Wood Filler and Wood Sealer: Their Use in Wood Finishing — Most people are familiar with stains and clear coats, but when it comes to the fillers and sealers used in wood finishing they become confused. I have seen wood filler (“Plastic Wood”) used to fill nail holes, I have heard of sanding sealer recommended as a way to fill the pores of hard wood etc…
Wood Filler and Wood Sealer: Their Use in Wood Finishing
I want to outline here the wood fillers and sealers, their purpose and when to use them.
There are two types of wood fillers that I am familiar with. The first type is used to repair dents, gouges etc.. in wood by filling and surfacing the imperfection. These are made with some sort of fibrous material and a resin as a binder. I have heard of wood workers using saw dust and glue for this type of wood filler. The universal problem with these types of fillers is that they won’t take stain the same way that the surrounding wood will for a couple of reasons:
- There is no “wood grain” in these fillers – they are just a paste of fiber and resin.
- They are not the same porosity as the surrounding wood nor the same type of wood.
The second type of filler is used to fill the pores of hardwoods like oak. This is a “paste wood filler”. This type of filler is applied to the surface and squeegeed off, leaving it in the pores of the wood filling and leveling the surface. Commercial paste wood filler comes in premixed colors and can be tinted to match using either universal colorants, dry pigments or japan colors depending on the wood filler
I use “Swedish putty” to fill the pores in lieu of using a commercial wood filler. One or two applications will do the job, and it will match the stain that I am using on the wood also without the need to match it with colorants of any type.
As their name implies, these are used to seal the wood – and are made for sanding. Sanding sealers are made with zinc stearate ( a soap-like material ) which is added so that the sandpaper will not gum up while sanding. The typical use of these would be after the staining and prior to the finish clear coat. Sanding sealers are quick drying, allowing for multiple coats in a short period of time and a quick finishing system. Sanding sealers, because of the stearates in them will repel some clear coat finishes.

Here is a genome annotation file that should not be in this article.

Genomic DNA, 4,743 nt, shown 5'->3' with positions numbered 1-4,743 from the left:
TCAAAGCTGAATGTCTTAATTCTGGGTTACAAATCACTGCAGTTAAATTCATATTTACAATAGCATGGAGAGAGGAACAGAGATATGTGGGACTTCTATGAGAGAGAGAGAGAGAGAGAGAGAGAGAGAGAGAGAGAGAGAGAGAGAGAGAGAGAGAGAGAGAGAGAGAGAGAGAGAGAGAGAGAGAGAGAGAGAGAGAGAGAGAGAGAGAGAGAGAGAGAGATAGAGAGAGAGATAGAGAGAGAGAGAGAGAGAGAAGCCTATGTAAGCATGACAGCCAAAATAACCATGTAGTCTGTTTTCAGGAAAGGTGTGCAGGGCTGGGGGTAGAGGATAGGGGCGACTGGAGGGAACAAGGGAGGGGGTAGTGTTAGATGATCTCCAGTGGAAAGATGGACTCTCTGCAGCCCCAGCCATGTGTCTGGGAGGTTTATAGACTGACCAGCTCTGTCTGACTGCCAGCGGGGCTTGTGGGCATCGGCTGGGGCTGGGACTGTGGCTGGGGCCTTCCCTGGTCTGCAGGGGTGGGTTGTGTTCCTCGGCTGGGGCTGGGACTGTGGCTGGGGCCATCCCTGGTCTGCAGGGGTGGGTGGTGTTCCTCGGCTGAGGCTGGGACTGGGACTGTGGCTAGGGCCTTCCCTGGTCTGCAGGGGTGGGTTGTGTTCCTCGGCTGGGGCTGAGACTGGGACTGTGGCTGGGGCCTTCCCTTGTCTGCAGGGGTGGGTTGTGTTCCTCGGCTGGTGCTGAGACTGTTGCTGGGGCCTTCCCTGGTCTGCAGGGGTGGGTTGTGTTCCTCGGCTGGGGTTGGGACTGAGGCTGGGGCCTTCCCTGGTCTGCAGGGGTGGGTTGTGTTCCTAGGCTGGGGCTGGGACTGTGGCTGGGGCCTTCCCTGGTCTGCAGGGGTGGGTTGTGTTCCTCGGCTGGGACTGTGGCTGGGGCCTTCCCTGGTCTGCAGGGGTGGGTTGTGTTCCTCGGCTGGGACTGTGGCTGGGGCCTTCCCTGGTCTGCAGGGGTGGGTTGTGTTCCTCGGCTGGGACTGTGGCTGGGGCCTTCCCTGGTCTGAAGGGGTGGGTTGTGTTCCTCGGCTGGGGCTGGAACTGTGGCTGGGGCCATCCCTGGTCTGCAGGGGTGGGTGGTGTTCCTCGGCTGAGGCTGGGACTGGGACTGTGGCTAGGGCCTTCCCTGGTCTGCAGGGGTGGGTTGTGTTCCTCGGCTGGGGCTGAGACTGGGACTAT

Latex and Polyurethanes in particular will not adhere well to these intermediate clear coats. It is important that you use a “system” of stain, sealer and clear coat that is compatible. Don’t just assume that anything can be used over anything.
My preference for a sanding sealer is shellac. Although shellac will gum up a little when sanding, it is very quick drying, will not lift an oil based stain, and will not re-soften when varnished over. Shellac (unless “de-waxed”) must be overcoated with an oil varnish. Other finishes will not adhere to shellac because of the naturally occurring wax contained in it.
You don’t have to use a sanding sealer, they are used for the advantages they impart. You can simply do two or three coats of whatever finish you choose, sanding them between coats.
Wood putty is used to fill nail holes. There are a few different types of wood putty. You can make your own, called “Swedish putty” by mixing whiting with your stain, or you can buy pre-colored oil based putty. Minwax makes pre-colored putty that will match their stains. You can tint your own putty using universal colorants, which is a bit messy, but do-able. See article on How to Match Putty.
These are used on soft woods like pine to allow a more uniform and less blotchy stained finish. Be careful with these, you can overseal the bare wood so that it will not take any stain.
Of the pre-stain sealers I prefer to use dewaxed shellac (Zinsser’s SealCoat). SealCoat a 2lb cut of shellac, must be thinned to to a 1lb cut to be used as such or you will overseal the wood. To make a 1lb cut of shellac, you add 3 parts of alcohol to 2 parts of SealCoat. According to Zinsser, SealCoat is a universal sealer and can be used under any type of stain.